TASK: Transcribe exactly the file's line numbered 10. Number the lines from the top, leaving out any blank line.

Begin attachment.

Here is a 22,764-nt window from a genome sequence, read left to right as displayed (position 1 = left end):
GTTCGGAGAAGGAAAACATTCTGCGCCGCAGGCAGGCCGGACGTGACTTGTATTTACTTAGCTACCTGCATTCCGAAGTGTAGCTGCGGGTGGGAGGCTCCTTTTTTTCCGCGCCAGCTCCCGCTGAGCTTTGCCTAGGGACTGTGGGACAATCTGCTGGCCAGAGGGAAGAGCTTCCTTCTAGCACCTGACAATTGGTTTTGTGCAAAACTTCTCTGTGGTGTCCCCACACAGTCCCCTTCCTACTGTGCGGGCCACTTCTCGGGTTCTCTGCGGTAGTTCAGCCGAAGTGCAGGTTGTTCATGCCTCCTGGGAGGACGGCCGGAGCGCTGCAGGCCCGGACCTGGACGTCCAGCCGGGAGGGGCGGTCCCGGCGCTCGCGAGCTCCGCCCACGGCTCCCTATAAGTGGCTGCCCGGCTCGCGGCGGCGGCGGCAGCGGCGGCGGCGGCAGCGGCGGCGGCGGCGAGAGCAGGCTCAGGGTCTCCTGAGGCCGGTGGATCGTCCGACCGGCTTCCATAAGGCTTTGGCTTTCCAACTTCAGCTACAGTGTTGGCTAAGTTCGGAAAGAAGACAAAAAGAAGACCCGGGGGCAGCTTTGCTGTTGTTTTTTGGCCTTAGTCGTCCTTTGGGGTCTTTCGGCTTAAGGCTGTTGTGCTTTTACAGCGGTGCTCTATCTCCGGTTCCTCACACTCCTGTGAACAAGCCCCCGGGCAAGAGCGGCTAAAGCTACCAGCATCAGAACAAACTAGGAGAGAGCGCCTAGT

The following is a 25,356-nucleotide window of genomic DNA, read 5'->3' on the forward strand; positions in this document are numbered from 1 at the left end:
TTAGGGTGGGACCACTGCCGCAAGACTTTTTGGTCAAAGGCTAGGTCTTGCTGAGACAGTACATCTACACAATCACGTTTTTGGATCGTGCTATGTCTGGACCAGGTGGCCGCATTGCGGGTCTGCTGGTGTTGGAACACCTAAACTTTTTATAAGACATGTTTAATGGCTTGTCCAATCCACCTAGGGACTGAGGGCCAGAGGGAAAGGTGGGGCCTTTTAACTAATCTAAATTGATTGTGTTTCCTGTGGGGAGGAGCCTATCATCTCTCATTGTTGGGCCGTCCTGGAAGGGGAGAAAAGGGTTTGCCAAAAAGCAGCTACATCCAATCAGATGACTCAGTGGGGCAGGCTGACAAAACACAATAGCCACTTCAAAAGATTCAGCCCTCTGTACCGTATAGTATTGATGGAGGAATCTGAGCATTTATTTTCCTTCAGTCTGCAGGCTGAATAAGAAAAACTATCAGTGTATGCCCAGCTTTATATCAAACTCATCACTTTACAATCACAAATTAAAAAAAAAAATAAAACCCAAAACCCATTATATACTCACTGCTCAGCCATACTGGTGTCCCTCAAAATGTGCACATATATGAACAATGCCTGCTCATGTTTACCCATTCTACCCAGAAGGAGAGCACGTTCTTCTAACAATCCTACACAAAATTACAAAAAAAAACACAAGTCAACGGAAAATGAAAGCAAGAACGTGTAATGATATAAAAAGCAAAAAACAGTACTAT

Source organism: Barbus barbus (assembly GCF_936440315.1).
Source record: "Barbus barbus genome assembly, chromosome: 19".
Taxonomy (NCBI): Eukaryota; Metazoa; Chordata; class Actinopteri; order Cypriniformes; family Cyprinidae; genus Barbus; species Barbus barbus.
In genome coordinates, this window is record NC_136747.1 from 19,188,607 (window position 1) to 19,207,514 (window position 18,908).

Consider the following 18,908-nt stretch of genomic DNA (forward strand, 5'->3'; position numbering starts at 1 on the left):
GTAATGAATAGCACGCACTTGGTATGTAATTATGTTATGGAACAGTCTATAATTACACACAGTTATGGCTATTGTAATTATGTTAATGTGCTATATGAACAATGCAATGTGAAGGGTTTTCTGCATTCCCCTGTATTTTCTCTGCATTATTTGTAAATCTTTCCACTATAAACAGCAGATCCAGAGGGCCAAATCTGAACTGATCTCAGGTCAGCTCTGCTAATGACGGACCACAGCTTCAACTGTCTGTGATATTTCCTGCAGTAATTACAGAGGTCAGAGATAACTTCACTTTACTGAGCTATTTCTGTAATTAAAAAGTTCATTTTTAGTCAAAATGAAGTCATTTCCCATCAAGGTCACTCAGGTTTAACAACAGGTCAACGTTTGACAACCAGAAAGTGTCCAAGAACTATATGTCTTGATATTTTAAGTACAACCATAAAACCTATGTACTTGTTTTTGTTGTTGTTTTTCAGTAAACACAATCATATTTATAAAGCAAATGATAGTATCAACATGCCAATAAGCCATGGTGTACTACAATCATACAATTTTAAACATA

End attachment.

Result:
GTAATGAATAGCACGCACTTGGTATGTAATTATGTTATGGAACAGTCTATAATTACACACAGTTATGGCTATTGTAATTATGTTAATGTGCTATATGAACAATGCAATGTGAAGGGTTTTCTGCATTCCCCTGTATTTTCTCTGCATTATTTGTAAATCTTTCCACTATAAACAGCAGATCCAGAGGGCCAAATCTGAACTGATCTCAGGTCAGCTCTGCTAATGACGGACCACAGCTTCAACTGTCTGTGATATTTCCTGCAGTAATTACAGAGGTCAGAGATAACTTCACTTTACTGAGCTATTTCTGTAATTAAAAAGTTCATTTTTAGTCAAAATGAAGTCATTTCCCATCAAGGTCACTCAGGTTTAACAACAGGTCAACGTTTGACAACCAGAAAGTGTCCAAGAACTATATGTCTTGATATTTTAAGTACAACCATAAAACCTATGTACTTGTTTTTGTTGTTGTTTTTCAGTAAACACAATCATATTTATAAAGCAAATGATAGTATCAACATGCCAATAAGCCATGGTGTACTACAATCATACAATTTTAAACATA